Over the next few weeks, Buckets Over Broadway will be previewing the 2013-14 players for the New York Knicks. We’ll examine the good, the bad, and what to expect from them this season. First up: Carmelo Anthony.
Carmelo Anthony is likely coming off the best season of his NBA career, and easily the best season of his tenure with the New York Knicks. He posted the second highest points per game of his career (28.7), won the scoring title for the first time, and shot a career-high in three-point percentage (37.9%). Likewise, he shouldered a bigger role as a leader for the Knicks, showing for, perhaps the first time, a willingness to defend, hustle, and do whatever necessary to win. Though a torn labrum and the Indiana Pacers’ vice-grip defense sent Anthony and the Knicks home early, ‘Melo enjoyed what would have been an MVP-caliber season if he didn’t also play in the same league as two men named LeBron James and Kevin Durant.
What We Know
Scoring. Shooting. That’s pretty much Carmelo Anthony’s modus operandi. Last season he did it better than ever, and the Knicks will need that type of production again. The core surrounding ‘Melo has gotten younger, deeper, and stronger, but in the end, the Knicks’ ultimate success still relies on Anthony’s ability to hit shots from all over the floor. The offense came to halt when ‘Melo couldn’t score in the playoffs, and while the Knicks can still squeeze out occasional games on his off-nights, they’re simply not good enough to contend with a stronger Eastern Conference without Anthony in top form. If he can carry over last season’s efficiency with his surefire scoring output, the Knicks will be all the better for it.
What We’ll Need
Anybody who watched the Knicks last season saw a more willing passer in Anthony. Though ‘Melo’s assist numbers were down pretty much across the board, he was unselfish in spreading the wealth, kicking the ball out of double-teams, whipping the ball cross-court when he sensed help arriving. The Knicks will need more of this in 2013-14, and while Anthony deserves applause for his passing last season, it’s far from guaranteed that we’ll see that same player again. Similarly, in doses, Anthony was an incredible rebounder in 2012-13. When the situation called for it, he attacked the glass on both ends, simply bulldozing anyone around him in his search for the ball with the intensity of a quarterback-hunting lineman. The Knicks haven’t made any immediate strides in becoming a better rebounding team this season (one of last year’s biggest weaknesses), so the Knicks need Anthony to help lead that charge. In reality, there’s no reason Anthony can’t go for eight or so boards per game.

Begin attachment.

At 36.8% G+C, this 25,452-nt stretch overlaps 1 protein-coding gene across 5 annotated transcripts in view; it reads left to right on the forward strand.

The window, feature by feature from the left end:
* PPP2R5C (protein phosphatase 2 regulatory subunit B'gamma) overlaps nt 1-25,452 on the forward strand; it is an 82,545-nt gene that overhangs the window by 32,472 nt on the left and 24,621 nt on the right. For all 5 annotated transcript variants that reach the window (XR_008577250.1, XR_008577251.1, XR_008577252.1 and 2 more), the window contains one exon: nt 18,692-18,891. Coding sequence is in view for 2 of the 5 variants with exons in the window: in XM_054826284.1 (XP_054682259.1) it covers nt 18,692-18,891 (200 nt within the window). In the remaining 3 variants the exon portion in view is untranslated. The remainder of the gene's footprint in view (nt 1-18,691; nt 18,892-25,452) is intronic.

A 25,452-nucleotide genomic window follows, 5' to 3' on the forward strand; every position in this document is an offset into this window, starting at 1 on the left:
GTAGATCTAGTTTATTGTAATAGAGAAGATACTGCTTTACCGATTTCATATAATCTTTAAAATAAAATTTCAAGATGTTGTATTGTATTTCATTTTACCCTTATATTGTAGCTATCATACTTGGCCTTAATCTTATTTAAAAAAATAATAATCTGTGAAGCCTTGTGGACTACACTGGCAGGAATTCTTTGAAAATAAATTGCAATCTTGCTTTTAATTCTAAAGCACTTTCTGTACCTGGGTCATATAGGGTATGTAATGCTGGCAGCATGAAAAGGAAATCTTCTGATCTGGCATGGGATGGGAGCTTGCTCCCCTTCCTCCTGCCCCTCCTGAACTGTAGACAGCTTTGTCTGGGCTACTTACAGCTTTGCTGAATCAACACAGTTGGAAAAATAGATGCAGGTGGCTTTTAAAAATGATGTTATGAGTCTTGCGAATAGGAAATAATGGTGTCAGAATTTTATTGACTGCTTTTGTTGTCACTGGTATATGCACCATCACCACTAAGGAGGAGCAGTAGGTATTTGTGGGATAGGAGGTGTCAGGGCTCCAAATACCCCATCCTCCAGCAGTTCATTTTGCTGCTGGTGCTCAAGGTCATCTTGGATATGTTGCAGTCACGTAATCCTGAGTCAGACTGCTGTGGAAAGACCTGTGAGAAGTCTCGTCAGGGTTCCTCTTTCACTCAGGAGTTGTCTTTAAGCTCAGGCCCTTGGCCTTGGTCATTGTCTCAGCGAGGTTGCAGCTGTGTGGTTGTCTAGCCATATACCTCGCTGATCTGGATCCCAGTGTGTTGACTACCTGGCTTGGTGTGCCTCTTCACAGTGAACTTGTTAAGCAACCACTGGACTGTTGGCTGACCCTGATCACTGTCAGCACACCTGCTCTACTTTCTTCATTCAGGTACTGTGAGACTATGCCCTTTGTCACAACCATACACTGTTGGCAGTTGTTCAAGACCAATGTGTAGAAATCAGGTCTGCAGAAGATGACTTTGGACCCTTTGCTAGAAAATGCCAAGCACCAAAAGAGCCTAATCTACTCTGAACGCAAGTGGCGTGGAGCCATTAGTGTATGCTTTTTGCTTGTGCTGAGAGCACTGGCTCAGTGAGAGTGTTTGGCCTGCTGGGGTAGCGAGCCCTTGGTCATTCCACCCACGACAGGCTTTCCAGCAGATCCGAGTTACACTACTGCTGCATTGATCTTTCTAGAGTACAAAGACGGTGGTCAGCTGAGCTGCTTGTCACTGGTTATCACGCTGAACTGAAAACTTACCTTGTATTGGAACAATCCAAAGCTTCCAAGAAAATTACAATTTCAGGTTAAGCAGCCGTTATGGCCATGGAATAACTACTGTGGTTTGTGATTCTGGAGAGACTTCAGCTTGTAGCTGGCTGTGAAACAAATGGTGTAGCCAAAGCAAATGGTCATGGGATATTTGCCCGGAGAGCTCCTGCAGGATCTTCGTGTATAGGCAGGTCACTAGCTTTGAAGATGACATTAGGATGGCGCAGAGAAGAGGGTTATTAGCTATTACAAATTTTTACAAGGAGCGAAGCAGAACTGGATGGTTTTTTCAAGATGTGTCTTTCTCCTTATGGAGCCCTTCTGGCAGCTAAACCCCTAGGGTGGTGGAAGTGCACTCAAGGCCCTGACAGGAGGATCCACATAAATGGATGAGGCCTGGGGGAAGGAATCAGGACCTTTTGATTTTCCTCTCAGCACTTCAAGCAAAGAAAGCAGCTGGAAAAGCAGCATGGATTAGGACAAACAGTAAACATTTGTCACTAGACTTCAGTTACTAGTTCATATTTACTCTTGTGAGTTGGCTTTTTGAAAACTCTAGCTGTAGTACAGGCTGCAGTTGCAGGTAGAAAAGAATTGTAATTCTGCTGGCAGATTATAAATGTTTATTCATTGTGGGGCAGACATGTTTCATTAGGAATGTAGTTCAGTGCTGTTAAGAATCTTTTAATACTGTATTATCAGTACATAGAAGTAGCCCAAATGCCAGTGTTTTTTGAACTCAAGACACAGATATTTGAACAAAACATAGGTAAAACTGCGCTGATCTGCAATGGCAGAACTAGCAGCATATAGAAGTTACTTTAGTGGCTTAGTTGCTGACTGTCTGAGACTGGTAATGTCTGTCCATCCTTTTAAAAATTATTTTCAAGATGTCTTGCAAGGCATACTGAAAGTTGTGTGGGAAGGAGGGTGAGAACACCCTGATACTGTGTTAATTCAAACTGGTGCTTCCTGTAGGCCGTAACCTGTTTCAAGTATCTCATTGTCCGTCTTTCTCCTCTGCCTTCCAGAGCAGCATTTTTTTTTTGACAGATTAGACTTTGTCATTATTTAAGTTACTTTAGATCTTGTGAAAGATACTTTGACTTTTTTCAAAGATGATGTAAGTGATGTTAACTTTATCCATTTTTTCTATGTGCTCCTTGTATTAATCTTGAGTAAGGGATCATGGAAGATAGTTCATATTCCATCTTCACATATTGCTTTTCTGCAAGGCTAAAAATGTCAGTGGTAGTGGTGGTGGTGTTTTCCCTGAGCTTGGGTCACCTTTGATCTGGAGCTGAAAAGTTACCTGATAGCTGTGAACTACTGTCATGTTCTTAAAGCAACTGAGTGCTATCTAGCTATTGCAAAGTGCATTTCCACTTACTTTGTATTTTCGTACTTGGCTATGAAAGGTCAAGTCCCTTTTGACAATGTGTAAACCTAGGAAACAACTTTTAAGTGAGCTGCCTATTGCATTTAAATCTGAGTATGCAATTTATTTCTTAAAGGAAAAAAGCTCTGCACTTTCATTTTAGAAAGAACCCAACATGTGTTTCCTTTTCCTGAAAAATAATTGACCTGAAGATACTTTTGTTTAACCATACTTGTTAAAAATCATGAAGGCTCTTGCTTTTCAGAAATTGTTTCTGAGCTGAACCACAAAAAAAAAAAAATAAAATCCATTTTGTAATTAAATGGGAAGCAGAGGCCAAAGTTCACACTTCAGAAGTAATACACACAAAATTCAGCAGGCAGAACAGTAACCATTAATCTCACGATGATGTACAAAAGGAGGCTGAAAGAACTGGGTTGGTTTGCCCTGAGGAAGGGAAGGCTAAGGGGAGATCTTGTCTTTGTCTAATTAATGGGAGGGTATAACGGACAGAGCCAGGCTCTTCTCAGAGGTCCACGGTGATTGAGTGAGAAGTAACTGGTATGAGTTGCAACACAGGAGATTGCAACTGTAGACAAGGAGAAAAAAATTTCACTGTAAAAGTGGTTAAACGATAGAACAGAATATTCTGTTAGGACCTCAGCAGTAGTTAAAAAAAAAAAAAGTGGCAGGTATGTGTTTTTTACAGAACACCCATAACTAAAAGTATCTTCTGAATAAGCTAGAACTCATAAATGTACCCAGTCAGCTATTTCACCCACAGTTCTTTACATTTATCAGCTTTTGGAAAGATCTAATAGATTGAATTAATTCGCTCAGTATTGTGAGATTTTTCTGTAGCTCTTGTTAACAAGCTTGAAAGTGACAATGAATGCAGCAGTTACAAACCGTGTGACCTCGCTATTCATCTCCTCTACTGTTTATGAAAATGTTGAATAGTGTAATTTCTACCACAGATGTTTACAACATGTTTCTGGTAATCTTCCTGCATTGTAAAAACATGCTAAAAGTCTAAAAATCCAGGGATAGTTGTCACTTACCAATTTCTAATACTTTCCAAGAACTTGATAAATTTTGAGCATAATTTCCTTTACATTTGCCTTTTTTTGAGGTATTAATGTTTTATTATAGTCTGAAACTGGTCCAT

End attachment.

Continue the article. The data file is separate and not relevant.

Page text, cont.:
What We Can Expect
Trying to expect anything from Anthony following such an outstanding season is tip-toeing a fine line. On one hand, ‘Melo seemed to turn some kind of corner last year in becoming a team leader, trusting his teammates, and settling into his position with the Knicks — that is, settling into being The Man in New York. More of the same from him in 2013-14 will be welcomed with open arms. Anthony will get the shots he wants, when he wants them once again this year, but after the team’s most successful season in over a decade, a precedent has been set: Anthony needs to score the ball, plus do all of the extra things in order to build on last year’s achievements.
On the other hand, anything less than continuous excellence from Anthony will cause an uproar of sorts. The media is salivating at the prospect of “Anthony will leave the Knicks in 2014″ rumors, and the slightest bit of stormy weather this season will undoubtedly get those rumors re-circulating. Furthermore, a slip back into bad habits will equally worry fans and analysts. Rarely did Anthony seem complacent last season, but too much ball-stopping, lackadaisical defense, or other dips in effort will surely be noticed. Basically, fans are expecting the Anthony they last season, the one who looked like a legitimate franchise centerpiece.
Can the efficient scoring continue on the offensive end? The stats suggest not as Anthony has never posted a field goal percentage higher than 50%, nor a full season shooting the three like he did last season. However, as mentioned, this seems to be a new Carmelo Anthony. Expecting another tremendous season is risky, but placing a high amount of hope on it doesn’t seem too outrageous.
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